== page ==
sed Tua fiat. Apparuit autem illi angelus de caelo, confortans eum.

Et factus in agonia prolixius orabat. Et factus est sudor eius sicut guttae

sanguinis decurrentis in terram.

Ev. s. Lucam 22, 39-44


Deus, Deus meus, respice in me, quare me dereliquisti

Deus meus, clamabo per diem, et non exaudies.

Verba mea auribus percipe, Domine;

intellige clamorem meum.

Psalmus 21 (22), 2-3 et 5, 2


Domine, quis habitabit in tabernaculo tuo, aut

quis requiescet in monte sancto tuo

In pace... dormiam...

... et caro mea requiescet in spe.

Psalmus 14 (15), 1; 4, 9; 15 (16), 9


Adhuc eo loquente ecce turba, et qui vocabatur Judas, unus de duodecim,

antecedebat eos et appropinquavit Iesu ut oscularetur eum... "Juda,

osculo Filium hominis tradis ... Quasi ad latronem existis cum gladiis et

fustibus ... sed haec est hora vestra et potestas tenebrarum.

Ev. s. Lucam 22, 47-53


Ierusalem, Ierusalem, convertere ad Dominum,

Deum Tuum.

De Lamentatione Jeremiae Prophetae


Ut quid, Domine, recessisti longe.
Psalmus 9 (10), 1
Comprehendentes autem eum duxerunt ad domum principis sacerdotum. Petrus vero sequebatur a longe... Quem cum vidisset ancilla quedam sedentem ad lumen et eum fuisset intuita, dixit: Et hic cum illo erat. ... Mulier, non novi illum. Et post pusillum alius videns eum dixit: Et tu de illis es... O homo, non sum. Et intervallo facto quasi horae unius, alius quidam affirmabat dicens; Vere et hic cum illo erat; nam et Galilaeus est. ...Homo, nescio, quid dicis. Et continuo adhuc illo loquente cantavit gallus. Et conversus Dominus respexit Petrum. Et recordatus est Petrus verbi Domini... Et egressus foras... flevit amare.

Ev. s. Lucam 22, 54–62

Iudica me, Deus, et discerne causam meam.

Psalmus 42 (43), I

Et viri, qui tenebant illum, illudebant ei caedentes. Et velaverunt eum et percutiebant faciem eius et interrogabant eum dicentes: Prophetiza, quis est qui te percussit?... Tu ergo es Filius Dei?... Vos dicitis, quia ego sum.

Ev. s. Lucam 22, 63–70

Ierusalem, Ierusalem, convertere ad Dominum,

Deum Tuum.

De Lamentatione Ieremiae Prophetae

Miserere mei, Deus, quoniam conculcavit me homo,

tota die impugnans tribulavit me.

Psalmus 55 (56), 2

Et surgens omnis multitudo eorum duxerunt illum ad Pilatum. Coeperunt autem illum accusare dicentes: Hunc invenimus subvertentem gentem nostram et prohibentem tributa dare Caesari et dicentem se Christum regem esse, ... Tu es rex Iudaeorum? ... Tu dicis... Nihil invenio causae in hoc homine. Et... remisit eum ad Herodem... Herodes autem... interrogabat, eum multis sermonibus. At ipse nihil illi respondebat... Sprevit autem illum indutum veste alba... remisit ad Pilatum...Pilatus autem convocatis principibus sacerdotum..., dixit ad illos: ... ecce nihil dignum morte actum est ei. Emendatum ergo illum dimittam. ... Tolle hunc et dimitte nobis Barabbam ... Iterum autem Pilatus locutus est ad eos volens dimittere Iesum. At illi succlamabant dicentes: Crucifige, crucifige illum... Quid enim mali fecit iste? nullam causam mortis invenio in eo.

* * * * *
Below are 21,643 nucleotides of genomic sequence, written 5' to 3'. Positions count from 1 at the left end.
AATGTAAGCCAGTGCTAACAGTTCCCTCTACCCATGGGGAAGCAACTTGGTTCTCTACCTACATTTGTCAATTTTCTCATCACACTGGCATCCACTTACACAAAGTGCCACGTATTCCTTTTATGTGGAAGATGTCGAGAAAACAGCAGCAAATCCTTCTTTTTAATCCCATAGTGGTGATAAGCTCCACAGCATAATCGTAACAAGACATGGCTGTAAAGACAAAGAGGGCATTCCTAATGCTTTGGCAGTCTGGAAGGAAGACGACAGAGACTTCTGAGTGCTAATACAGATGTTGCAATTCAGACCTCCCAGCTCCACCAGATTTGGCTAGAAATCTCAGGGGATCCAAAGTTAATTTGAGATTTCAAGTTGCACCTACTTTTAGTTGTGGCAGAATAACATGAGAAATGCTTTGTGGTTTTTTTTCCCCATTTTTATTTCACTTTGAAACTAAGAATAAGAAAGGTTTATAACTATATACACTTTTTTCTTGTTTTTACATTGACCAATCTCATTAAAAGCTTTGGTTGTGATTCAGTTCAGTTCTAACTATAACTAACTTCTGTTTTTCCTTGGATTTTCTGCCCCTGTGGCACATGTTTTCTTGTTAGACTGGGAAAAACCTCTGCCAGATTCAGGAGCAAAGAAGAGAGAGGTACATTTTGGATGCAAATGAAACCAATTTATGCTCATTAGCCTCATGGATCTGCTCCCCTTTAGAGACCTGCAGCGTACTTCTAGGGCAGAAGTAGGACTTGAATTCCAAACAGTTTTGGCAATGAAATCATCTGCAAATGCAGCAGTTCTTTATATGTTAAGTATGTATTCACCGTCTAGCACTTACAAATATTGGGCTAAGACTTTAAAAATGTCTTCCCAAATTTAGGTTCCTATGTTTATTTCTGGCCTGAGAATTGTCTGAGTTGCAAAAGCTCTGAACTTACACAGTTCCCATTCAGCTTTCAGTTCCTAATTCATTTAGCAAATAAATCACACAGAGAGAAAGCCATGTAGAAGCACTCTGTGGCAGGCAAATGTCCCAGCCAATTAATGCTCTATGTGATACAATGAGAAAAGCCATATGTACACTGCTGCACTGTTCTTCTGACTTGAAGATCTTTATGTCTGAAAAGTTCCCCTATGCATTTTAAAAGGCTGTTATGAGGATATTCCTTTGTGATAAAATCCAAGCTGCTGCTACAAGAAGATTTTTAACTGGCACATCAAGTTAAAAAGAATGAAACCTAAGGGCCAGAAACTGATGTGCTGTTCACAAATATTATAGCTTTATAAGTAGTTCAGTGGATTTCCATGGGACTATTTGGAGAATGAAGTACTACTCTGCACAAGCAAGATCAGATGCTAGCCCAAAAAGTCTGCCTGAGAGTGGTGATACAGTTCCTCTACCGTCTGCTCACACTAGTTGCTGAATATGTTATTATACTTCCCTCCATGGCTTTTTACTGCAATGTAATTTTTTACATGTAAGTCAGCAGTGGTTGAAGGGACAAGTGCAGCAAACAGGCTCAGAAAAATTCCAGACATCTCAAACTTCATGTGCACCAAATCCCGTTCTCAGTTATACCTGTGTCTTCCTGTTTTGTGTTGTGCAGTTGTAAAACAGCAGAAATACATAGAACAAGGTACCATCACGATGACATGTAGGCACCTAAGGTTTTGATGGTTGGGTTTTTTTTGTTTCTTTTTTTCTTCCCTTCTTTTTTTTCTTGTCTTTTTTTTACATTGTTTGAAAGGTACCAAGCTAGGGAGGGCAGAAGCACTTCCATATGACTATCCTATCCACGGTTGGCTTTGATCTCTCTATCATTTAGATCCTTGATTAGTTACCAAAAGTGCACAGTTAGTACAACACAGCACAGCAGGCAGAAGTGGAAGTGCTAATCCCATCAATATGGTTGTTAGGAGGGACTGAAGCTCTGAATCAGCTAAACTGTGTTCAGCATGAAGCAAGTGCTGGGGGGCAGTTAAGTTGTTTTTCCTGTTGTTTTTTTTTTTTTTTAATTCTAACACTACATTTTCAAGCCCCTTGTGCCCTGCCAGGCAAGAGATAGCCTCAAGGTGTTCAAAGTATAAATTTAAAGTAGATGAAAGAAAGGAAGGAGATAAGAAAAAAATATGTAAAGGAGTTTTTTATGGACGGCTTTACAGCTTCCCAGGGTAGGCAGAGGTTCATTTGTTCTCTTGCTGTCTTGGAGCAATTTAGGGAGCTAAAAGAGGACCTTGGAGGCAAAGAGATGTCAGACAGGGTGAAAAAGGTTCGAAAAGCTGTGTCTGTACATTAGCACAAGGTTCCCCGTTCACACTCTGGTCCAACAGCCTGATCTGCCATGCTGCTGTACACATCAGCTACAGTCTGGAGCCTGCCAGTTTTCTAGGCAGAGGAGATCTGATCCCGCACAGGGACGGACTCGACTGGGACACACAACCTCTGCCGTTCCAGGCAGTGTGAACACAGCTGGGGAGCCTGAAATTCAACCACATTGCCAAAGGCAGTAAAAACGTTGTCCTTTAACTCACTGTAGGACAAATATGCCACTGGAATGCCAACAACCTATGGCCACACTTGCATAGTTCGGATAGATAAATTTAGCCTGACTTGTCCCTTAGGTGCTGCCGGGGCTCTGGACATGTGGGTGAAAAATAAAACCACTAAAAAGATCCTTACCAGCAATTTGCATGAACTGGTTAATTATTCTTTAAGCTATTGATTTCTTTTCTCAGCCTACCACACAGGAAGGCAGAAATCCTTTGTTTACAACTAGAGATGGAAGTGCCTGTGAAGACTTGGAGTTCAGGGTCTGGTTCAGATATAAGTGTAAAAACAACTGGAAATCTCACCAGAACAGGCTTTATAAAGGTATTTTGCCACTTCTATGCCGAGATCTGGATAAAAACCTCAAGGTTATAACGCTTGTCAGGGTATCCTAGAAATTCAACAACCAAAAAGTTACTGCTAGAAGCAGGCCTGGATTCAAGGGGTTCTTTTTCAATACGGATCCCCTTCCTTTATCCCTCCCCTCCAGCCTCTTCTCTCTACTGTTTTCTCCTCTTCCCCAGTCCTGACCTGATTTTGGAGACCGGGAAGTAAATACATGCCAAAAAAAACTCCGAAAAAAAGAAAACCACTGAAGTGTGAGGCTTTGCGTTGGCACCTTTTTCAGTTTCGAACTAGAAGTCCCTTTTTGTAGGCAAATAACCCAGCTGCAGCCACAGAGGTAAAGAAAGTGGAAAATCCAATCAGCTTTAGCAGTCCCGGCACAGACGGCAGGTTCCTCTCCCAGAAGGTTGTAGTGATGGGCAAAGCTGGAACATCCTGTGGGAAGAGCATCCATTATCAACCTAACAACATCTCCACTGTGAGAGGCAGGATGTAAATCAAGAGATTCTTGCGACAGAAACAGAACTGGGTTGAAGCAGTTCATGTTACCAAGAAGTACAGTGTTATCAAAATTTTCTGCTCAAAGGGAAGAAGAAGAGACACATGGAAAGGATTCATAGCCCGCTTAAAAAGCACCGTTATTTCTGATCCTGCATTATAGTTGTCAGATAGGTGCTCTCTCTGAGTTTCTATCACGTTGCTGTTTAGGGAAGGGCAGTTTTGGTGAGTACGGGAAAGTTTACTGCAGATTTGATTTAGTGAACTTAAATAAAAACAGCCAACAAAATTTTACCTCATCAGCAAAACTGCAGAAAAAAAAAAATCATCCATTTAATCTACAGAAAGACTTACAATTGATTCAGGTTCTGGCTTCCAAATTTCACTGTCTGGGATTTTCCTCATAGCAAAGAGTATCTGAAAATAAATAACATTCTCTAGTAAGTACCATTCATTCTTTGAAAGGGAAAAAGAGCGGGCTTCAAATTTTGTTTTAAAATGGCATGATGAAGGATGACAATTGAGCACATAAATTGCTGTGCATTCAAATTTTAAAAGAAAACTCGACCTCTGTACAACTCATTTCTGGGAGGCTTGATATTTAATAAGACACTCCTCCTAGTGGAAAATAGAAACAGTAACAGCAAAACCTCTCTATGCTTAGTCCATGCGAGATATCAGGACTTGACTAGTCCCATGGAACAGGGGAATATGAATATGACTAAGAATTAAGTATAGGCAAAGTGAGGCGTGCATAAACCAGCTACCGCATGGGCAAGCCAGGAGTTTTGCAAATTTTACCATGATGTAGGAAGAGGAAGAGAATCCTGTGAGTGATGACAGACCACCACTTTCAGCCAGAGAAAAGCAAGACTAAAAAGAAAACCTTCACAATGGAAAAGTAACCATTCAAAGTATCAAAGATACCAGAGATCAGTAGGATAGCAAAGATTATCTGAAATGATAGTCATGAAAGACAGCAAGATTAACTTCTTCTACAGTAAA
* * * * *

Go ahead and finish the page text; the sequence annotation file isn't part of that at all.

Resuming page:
Ev. s. Lucam 23, 1–22  

Pars II
et in pulverem mortis deduxisti me
Psalmus 21 (22), 16
Et baiulans sibi crucern exivit in eum, qui dicitur
Calvariae, locum, Hebraice autem Golgotha
Ev. s. Ioannem. 19, 17
Popule meus, quid feci tibi?

Aut in quo contristavi te?

Responde mihi.

Quia eduxi te de terra Aegypti:

parasti Crucem Salvatori tuo.

Hagios o Theos.
Sanctus Deus.

Hagios ischyros.

Sanctus fortis.

Hagios athanatos, eleison himas.

Sanctus immortalis, miserere nobis.
... ibi crucifixerunt eum et latrones unum a dextris et alterum a sinistris.
Ev. s. Lucam 23, 33
Crux fidelis, inter omnes

arbor una nobilis:

nulla silva talem profert,

fronde, flore, germine.

Dulce lignum, dulces clavos,

dulce pondus sustinet.
Ecce lignum Crucis,

in quo salus mundi pependit.
Antiphonae I et II hymni ,,Pange lingua”

Antiphona ad detegendam Crucem
Iesus autem dicebat: Pater, dimitte illis; non enim sciunt, quid faciunt:

Dividentes vero vestimenta eius miserunt sortes.
Ev. s. Lucam 23, 34 pulverem mortis deduxisti me

foderunt manus meas et pedes meos.

Dinameraverunt omnia ossa mea,

ipsi vero consideraverunt et inspexerunt me.

Diviserunt sibi vestimenta mea
et super vestem meam miserunt sortem.

Tu autem, Domine, ne elongaveris auxilium Tuum a me;

ad defensionem meam conspice.
Psalmus 21 (22), 16–20  

Et stabat populus spectans, et deridebant eum principes cum eis dicentes: Alios salvos fecit, se salvum faciat, si hic est Christus Dei electus. Illudebant autem ei et milites accedentes et acetum offerentes ei et dicentes: Si tu es rex Iudaeorum, salvum te fac.
Ev. s. Lucam 23, 35–37
Unus autem de his qui pendebant latronibus, blasphemabat eum dicens: Si tu es Christus, salvum fac temetipsum et nos. Respondens autem alter increpabat eum dicens: Neque tu times Deum, quod in eadem damnatione es. Et nos quidem iuste, nam digna factis recipimus; hic vero nihil mali gessit... Domine, memento mei, cum veneris in regnum Tuum. ...Amen dico tibi: Hodie mecum eris in Paradiso.